IT is one of the most high- profile Scottish films of the year, which will unite two of the country’s biggest stars on screen for the first time.
But Scotland has been effectively snubbed over the launch of a new film starring two of its biggest acting talents – Billy Connolly and David Tennant.
Despite it being set in the Highlands, shot almost entirely on location in Scotland and chosen for a major new tourism campaign, What We Did on Our Holiday is to be launched in London later this month.
Connolly and Tennant, who play father and son, are due to attend the West End world premiere, along with co-stars Rosamund Pike, Ben Miller and Amelia Bullmore – but none of the stars will be heading north to promote the film ahead of its release at the end of September.
The BBC film – backed with more than £250,000 of public money – will instead have a low-key launch in Scotland, with a private screening for BAFTA members in Glasgow, and an event for tourism leaders in Inverness aimed at building interest in the film.
The news has emerged just weeks after VisitScotland unveiled plans for a major campaign centred on the film.
Locations used for the What We Did on Our Holiday shoot included a 19th-Georgian mansion house, Finnich Malise, on the edge of the Loch Lomond National Park, beaches around Gairloch in Wester Ross, and Loch Katrine, in Stirlingshire.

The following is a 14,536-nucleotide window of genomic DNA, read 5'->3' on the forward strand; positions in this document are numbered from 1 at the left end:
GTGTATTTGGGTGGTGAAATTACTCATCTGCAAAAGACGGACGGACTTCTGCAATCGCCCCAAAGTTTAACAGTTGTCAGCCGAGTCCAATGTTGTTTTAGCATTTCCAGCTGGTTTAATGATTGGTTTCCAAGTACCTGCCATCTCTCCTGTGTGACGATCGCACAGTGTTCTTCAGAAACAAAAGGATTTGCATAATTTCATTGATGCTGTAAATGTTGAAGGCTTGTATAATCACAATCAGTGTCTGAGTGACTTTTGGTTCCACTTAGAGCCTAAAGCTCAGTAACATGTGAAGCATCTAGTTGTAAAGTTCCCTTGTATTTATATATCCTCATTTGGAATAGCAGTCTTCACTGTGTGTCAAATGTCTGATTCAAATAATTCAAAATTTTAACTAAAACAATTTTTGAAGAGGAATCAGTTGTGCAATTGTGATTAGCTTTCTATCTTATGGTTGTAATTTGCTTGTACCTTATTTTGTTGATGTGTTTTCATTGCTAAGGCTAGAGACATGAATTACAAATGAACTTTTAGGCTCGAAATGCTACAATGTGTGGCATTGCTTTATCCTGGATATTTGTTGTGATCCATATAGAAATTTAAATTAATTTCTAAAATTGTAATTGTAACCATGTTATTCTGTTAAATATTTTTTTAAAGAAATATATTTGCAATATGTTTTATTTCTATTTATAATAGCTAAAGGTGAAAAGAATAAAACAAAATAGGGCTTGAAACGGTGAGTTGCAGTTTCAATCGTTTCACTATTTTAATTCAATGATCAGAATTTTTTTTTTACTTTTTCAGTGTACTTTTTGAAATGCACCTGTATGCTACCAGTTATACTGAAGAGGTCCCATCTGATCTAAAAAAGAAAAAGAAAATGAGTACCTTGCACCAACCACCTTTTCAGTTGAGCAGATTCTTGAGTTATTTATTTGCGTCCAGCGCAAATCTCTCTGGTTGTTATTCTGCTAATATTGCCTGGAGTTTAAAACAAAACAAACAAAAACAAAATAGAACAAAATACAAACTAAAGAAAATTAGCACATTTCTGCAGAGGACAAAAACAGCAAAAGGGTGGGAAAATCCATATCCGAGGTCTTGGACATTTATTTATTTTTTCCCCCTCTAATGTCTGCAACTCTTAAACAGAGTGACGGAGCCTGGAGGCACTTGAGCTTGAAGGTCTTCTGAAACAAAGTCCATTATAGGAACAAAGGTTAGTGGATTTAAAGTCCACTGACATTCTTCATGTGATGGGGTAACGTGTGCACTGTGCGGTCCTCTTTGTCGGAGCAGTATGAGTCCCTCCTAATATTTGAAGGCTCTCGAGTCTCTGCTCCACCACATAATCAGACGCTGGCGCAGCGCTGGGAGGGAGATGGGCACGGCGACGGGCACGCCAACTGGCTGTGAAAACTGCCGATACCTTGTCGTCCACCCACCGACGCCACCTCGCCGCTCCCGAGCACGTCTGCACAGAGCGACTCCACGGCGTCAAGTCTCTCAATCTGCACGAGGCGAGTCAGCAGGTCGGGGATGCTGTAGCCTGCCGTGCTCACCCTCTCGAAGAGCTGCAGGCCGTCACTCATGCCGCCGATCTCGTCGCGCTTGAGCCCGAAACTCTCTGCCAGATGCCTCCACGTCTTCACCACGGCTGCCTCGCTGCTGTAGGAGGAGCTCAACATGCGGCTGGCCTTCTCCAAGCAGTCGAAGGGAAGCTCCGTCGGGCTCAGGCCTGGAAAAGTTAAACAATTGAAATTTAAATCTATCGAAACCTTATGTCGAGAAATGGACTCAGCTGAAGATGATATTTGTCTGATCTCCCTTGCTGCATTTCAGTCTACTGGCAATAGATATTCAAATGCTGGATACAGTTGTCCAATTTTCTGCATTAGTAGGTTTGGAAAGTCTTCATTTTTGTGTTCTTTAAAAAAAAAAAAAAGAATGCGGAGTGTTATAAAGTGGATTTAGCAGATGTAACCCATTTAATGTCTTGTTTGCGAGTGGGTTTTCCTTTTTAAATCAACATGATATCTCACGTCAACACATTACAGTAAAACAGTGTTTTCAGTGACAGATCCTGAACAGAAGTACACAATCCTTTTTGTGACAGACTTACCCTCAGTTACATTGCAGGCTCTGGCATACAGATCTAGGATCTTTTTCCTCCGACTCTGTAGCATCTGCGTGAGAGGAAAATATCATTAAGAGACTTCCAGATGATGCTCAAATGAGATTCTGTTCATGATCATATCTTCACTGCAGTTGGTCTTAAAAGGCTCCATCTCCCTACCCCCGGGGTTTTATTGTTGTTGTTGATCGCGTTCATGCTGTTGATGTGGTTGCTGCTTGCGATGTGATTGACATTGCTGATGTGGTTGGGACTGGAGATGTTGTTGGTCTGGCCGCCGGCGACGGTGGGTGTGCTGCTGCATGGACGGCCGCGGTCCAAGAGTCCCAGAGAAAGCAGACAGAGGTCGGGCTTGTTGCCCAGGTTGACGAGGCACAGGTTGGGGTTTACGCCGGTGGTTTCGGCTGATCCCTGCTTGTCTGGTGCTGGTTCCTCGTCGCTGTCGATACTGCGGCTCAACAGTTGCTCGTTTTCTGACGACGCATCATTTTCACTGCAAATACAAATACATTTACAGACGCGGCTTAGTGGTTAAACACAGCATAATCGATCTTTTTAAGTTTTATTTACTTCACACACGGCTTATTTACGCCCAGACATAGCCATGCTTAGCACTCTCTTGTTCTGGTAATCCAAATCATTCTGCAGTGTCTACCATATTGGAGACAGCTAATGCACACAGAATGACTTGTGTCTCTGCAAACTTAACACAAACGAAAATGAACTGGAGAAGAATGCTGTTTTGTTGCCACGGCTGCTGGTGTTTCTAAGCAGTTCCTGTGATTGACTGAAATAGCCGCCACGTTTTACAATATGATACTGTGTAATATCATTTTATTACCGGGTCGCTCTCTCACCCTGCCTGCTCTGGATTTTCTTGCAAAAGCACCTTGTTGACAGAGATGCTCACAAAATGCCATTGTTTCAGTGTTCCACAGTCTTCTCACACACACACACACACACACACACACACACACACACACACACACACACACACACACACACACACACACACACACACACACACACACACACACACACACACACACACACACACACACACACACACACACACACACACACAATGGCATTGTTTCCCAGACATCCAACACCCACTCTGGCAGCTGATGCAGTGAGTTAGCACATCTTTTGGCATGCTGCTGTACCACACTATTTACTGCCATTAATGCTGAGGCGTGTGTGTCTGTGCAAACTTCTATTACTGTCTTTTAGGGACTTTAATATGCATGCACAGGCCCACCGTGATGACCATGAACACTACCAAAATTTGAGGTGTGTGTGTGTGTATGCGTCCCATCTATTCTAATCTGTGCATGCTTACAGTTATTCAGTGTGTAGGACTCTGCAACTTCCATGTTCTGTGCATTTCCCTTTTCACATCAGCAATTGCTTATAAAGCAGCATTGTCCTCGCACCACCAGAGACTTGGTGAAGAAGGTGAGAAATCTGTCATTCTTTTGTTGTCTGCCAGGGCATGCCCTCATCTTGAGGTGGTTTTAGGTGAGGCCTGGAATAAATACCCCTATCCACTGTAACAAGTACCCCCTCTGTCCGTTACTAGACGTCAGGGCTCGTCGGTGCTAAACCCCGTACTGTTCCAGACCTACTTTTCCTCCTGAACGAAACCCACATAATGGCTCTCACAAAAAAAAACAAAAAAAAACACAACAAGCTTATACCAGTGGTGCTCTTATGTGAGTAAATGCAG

The black comedy revolves around a lavish party planned for the 75th birthday of an eccentric grandfather (Connolly).
Tennant plays his son, who travels from London with his wife and discovers his father has been keeping the seriousness of his illness from his family.
Connolly made the film after he was diagnosed with prostate cancer and Parkinson’s disease.
It is believed concerns over Connolly’s health have played a part in the decision not to stage higher-profile premieres in both London and Scotland.
Tennant is only able to attend the premiere in London on 22 September, four days before its national release, after being freed for a few hours from filming the next series of Broadchurch in the south of England.
The lack of a premiere in Scotland is a blow for the industry north of the Border, which is struggling for finance and major productions, amid concerns the country is losing out to Northern Ireland and Wales because of the lack of a major studio.
June’s Edinburgh International Film Festival missed out on the world premiere of the film, even though it was screened for the industry market at Cannes in the spring.
A spokeswoman for film distributors Lionsgate said: “The screening in London is the world premiere and it is the only one that the cast are able to attend due to their schedules.”
An industry insider said: “There is a bit of sensitivity over Billy’s health, which is why there hasn’t been a big premiere organised in Scotland. He and David were only available for a short time together in London.”
Jenni Steele, VisitScotland film and creative industries manager, said: “We are looking to stage a special VisitScotland event to coincide with a screening of the film in Inverness on 23 September.”
A spokeswoman for Creative Scotland, which invested in the film, said: “The film promotes the work of the fantastic crew working behind the camera and showcases Scotland’s beautiful landscapes.”